FIGURE 10 East border (a), south border (b), and northwest corner (c) in Zhang and Suen algorithm.

Suen algorithm does not reproduce all details that are obtained with the more rigorous MAT, in many applications it provides a very good approximation that requires considerably fewer computations. In an application where the location of the central axis of the bone is sought, for example, both algorithms would lead to almost the same result. When the length of an elongated structure has to be measured, thinning can be used to determine the medial axis; distances between consecutive pairs of pixels can be added to obtain an estimate of length. Although the distance between two pixels that share a side is the width of one pixel, the distance between two pixels connected at their corners is \fl times longer. Figure 12 illustrates the use of thinning to quantify the length of DNA fragments [31]. The atomic force microscope image of DNA fragments in Fig 12a is segmented in Fig. 12b. The image in Fig. 12c shows the outcome of thinning where objects that are too short and those that touch the image edge are removed.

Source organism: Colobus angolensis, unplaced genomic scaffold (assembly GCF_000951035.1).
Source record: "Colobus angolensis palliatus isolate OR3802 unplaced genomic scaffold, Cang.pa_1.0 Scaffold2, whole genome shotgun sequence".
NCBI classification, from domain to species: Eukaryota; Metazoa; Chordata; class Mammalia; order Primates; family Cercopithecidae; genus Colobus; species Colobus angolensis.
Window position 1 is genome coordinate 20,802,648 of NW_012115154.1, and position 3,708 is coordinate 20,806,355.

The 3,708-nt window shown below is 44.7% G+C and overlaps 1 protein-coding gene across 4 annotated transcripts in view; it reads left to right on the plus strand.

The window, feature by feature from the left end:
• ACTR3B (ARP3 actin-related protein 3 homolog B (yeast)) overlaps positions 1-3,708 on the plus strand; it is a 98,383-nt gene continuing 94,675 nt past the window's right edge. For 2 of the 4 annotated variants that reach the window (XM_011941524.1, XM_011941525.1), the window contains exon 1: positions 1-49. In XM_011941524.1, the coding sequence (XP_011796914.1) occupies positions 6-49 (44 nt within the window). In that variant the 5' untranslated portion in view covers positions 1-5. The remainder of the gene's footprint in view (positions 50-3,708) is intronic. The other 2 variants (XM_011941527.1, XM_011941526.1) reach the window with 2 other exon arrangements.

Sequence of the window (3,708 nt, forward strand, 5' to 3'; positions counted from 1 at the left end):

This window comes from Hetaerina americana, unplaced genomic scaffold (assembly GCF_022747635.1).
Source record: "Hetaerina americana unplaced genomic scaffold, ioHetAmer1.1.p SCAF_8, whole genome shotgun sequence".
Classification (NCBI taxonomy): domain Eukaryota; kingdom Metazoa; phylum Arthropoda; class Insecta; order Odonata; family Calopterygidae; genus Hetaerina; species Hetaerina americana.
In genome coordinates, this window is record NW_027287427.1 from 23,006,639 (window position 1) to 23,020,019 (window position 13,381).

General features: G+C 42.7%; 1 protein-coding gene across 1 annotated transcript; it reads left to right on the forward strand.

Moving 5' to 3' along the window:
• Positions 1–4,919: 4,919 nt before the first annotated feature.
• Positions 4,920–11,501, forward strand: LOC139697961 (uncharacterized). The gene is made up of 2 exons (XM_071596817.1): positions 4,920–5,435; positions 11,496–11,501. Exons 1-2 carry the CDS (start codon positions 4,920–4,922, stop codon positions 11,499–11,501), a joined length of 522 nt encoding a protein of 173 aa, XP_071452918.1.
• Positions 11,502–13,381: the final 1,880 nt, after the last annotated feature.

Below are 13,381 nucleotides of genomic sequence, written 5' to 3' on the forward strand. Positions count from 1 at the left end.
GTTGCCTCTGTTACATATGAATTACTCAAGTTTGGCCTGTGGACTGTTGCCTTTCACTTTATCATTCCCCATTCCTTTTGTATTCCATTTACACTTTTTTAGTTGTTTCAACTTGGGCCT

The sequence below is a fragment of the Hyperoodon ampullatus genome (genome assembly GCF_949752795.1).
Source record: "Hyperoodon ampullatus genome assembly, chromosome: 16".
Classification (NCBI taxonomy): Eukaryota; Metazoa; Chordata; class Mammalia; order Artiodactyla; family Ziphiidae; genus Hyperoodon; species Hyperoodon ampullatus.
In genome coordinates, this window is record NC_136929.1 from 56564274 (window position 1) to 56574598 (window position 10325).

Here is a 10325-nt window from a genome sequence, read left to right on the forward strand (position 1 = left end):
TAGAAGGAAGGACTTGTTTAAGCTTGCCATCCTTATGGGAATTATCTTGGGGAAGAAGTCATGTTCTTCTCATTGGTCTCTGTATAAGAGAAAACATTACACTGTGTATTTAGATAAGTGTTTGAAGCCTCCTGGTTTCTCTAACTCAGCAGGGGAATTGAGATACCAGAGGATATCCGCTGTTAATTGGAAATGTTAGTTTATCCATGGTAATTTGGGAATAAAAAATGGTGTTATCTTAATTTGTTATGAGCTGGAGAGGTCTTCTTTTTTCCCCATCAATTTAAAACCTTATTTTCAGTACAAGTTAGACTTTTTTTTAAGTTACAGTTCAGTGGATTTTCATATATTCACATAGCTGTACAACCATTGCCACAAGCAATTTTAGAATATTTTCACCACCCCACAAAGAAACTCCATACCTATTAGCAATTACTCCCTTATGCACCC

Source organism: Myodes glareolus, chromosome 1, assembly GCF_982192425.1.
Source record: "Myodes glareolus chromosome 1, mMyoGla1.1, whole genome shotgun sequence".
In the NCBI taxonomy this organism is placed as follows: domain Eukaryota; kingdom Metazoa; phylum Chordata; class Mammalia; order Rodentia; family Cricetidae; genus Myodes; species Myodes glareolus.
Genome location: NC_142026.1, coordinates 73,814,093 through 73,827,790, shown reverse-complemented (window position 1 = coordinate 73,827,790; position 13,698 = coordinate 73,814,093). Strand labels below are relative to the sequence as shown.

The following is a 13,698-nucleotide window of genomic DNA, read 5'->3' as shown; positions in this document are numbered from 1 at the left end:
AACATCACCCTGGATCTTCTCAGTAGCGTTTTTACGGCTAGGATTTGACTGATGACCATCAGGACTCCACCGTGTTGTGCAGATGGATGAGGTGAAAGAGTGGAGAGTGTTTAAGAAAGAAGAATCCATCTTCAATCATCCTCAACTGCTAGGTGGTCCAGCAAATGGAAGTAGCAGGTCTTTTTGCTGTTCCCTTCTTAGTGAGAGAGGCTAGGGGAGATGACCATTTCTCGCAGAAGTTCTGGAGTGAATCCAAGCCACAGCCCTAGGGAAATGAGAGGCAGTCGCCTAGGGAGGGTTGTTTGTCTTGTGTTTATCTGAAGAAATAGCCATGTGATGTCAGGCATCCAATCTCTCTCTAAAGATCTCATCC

Thinning is used in numerous applications, including coronary arterial tree analysis [32], gastrointestinal endoscopic imaging [33], atomic force microscopy images of DNA fragments [31], ocular fundus imaging [34], and quantification of chromosome shapes [35]. Thinning algorithms that have only one step per iteration [36] and others that operate directly on the gray-scale image [37-39] are also available. Since the use of medial lines is particularly important in volumetric information, thinning algorithms for 3D data also have been suggested, using various approaches such as a 3D generalization of the Vornoi skeleton concept [40], hybrid thinning techniques [41], and voxel-coding [42].

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